In addition to developing a broad methodological approach for thinking about the empirical study of folk epistemology, Gerken also defends a variety of specific theses in epistemology. The core of his epistemological view is a form of strict purist invariantism with regard to knowledge. The view is invariantist because it denies that the content of uses of 'knows' (and its cognates) depend upon conversational factors, and it is purist because it denies that knowing that p depends upon practical factors associated with p. Gerken contends that degree of warrant required for action and assertion vary with context but that the truth conditions for knowledge ascriptions do not. He argues that we do not need to accept non-traditional accounts of the truth conditions for 'S knows that p' offered by contextualists and pragmatic encroacher because ordinary pragmatic resources can explain the relevant variability in epistemic assessments just as well (p. 207, et passim).
The broader set of views that Gerken defends includes not only the rejection of contextualism and pragmatic encroachment but also the rejection of skepticism, epistemic internalism, factive norms of action and assertion, knowledge-first epistemology, and (although he doesn't place much emphasis of this) the closure principle for knowledge. This is not a package of epistemological views that initially strikes me as very plausible. However, I found the arguments that Gerken provides for each component of his view to be interesting and more persuasive than I would have liked them to be. I suspect that many other readers will have a similar experience. They will find that Gerken's book -- like Gerken himself -- is extremely engaging, challenging, and a pleasure to argue with.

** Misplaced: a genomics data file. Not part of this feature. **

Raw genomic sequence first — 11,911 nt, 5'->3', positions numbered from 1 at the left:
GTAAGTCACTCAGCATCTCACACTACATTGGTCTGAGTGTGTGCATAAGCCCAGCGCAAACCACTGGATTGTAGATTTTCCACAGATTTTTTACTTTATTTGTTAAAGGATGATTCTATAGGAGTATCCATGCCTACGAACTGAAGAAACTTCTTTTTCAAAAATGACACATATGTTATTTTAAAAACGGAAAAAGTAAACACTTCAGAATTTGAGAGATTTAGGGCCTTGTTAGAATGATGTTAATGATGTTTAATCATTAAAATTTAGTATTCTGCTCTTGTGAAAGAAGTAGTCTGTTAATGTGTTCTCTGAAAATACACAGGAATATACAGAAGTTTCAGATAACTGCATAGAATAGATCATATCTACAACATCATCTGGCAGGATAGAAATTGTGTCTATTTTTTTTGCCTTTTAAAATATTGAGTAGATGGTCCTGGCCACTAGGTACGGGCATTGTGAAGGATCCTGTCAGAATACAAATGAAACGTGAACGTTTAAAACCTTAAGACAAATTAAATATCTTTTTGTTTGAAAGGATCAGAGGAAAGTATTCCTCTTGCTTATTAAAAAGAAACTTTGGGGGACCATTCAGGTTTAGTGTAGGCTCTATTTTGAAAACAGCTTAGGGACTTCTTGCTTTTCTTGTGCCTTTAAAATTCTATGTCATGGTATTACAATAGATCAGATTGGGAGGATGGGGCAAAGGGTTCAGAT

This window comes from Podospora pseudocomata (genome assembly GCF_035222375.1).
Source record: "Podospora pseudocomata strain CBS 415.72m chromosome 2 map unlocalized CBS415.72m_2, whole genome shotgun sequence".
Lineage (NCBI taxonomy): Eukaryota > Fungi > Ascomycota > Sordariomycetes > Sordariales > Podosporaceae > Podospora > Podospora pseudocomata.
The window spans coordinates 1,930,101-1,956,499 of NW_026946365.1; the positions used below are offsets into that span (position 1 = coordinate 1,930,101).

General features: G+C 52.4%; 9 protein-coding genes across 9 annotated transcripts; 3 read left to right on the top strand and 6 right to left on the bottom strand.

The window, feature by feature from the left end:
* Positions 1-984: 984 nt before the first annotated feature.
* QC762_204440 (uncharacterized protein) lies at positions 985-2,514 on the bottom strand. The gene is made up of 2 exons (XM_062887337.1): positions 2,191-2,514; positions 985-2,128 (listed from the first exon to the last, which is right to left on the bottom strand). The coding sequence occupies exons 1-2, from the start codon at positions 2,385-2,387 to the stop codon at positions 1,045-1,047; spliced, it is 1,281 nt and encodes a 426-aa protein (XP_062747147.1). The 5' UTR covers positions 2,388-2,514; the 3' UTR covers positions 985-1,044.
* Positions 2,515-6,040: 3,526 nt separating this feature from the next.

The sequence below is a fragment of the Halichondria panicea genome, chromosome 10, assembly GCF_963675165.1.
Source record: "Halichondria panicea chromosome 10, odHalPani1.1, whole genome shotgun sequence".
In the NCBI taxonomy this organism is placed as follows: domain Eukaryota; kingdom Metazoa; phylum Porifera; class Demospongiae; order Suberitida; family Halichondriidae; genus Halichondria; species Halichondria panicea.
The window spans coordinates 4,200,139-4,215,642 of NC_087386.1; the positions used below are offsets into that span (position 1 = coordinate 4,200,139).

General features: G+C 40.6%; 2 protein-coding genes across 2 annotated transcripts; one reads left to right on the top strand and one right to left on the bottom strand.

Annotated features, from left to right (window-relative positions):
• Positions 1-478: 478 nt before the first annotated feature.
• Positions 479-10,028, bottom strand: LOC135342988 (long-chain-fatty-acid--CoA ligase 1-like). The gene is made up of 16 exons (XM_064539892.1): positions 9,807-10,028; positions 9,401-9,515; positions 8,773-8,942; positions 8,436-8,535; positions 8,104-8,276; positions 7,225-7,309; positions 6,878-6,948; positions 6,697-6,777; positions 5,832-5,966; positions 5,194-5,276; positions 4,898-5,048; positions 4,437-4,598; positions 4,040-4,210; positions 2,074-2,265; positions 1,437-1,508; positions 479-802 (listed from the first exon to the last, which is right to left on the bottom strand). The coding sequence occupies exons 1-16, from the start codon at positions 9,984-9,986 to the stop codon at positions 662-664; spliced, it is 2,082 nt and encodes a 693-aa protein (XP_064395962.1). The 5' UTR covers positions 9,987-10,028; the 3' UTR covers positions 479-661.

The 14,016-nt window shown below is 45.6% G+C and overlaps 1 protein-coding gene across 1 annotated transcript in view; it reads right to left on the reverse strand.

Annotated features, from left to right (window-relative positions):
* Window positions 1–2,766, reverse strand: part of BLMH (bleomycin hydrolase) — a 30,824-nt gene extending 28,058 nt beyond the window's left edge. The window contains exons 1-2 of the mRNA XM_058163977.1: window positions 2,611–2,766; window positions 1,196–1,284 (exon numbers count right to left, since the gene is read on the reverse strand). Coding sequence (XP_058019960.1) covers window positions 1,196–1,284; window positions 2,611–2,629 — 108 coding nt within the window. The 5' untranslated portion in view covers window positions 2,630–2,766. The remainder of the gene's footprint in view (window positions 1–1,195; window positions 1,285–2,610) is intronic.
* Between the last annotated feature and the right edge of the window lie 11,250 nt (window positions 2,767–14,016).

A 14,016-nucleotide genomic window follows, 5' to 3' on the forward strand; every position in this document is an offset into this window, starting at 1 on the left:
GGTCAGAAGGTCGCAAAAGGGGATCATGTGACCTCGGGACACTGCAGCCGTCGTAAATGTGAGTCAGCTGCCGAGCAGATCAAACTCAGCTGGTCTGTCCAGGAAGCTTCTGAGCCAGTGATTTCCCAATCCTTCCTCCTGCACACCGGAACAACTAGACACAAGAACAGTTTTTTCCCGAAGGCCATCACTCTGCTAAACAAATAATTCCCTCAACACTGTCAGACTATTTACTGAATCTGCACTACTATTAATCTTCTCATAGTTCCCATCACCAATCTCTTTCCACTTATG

One area where I expect philosophers to press Gerken concerns the number of times he appeals to cognitive and communicative biases to explain findings that represent challenges for his strict purist invariantism. When individuals refrain from attributing knowledge after skeptical alternatives have been made salient, Gerken claims this represents a false negative that results from failing to distinguish between salience and epistemic relevance. When people refrain from attributing knowledge in high stakes situations, he claims this, too, is a false negative -- one that results in part from failing to realize that even though the warrant demand for knowledge frequently coincides with the warrant demand for action, it does not always do so. When conversations bring different alternatives into and out of focus, and this affects individuals' willingness to attribute or deny knowledge, Gerken claims this, too, is a mistake. When we deny knowledge to those who are unable to articulate the epistemic grounds for their beliefs, Gerken maintains this will often be a mistake that arises from a failure to recognize that certain conversational settings bring with them justificatory demands that do not correspond to the justificatory demands on knowledge. When we observe that knowledge ascriptions are often used to provide assurance, identify reliable informants, stop inquiry, direct action, or honor or blame informants (p. 178ff.), and we begin to think that these functions may have something to do with what knowledge is, Gerken will chide us for failing to recognize that "knowledge ascriptions are often used as communicative heuristics, which are effective, albeit inaccurate, ways of getting complex epistemic points across" (p. 4). And as we have already seen, he contends that the fairly widespread preference for knowledge norms of action and assertion stems from satisficing and overgeneralizing from paradigmatic cases.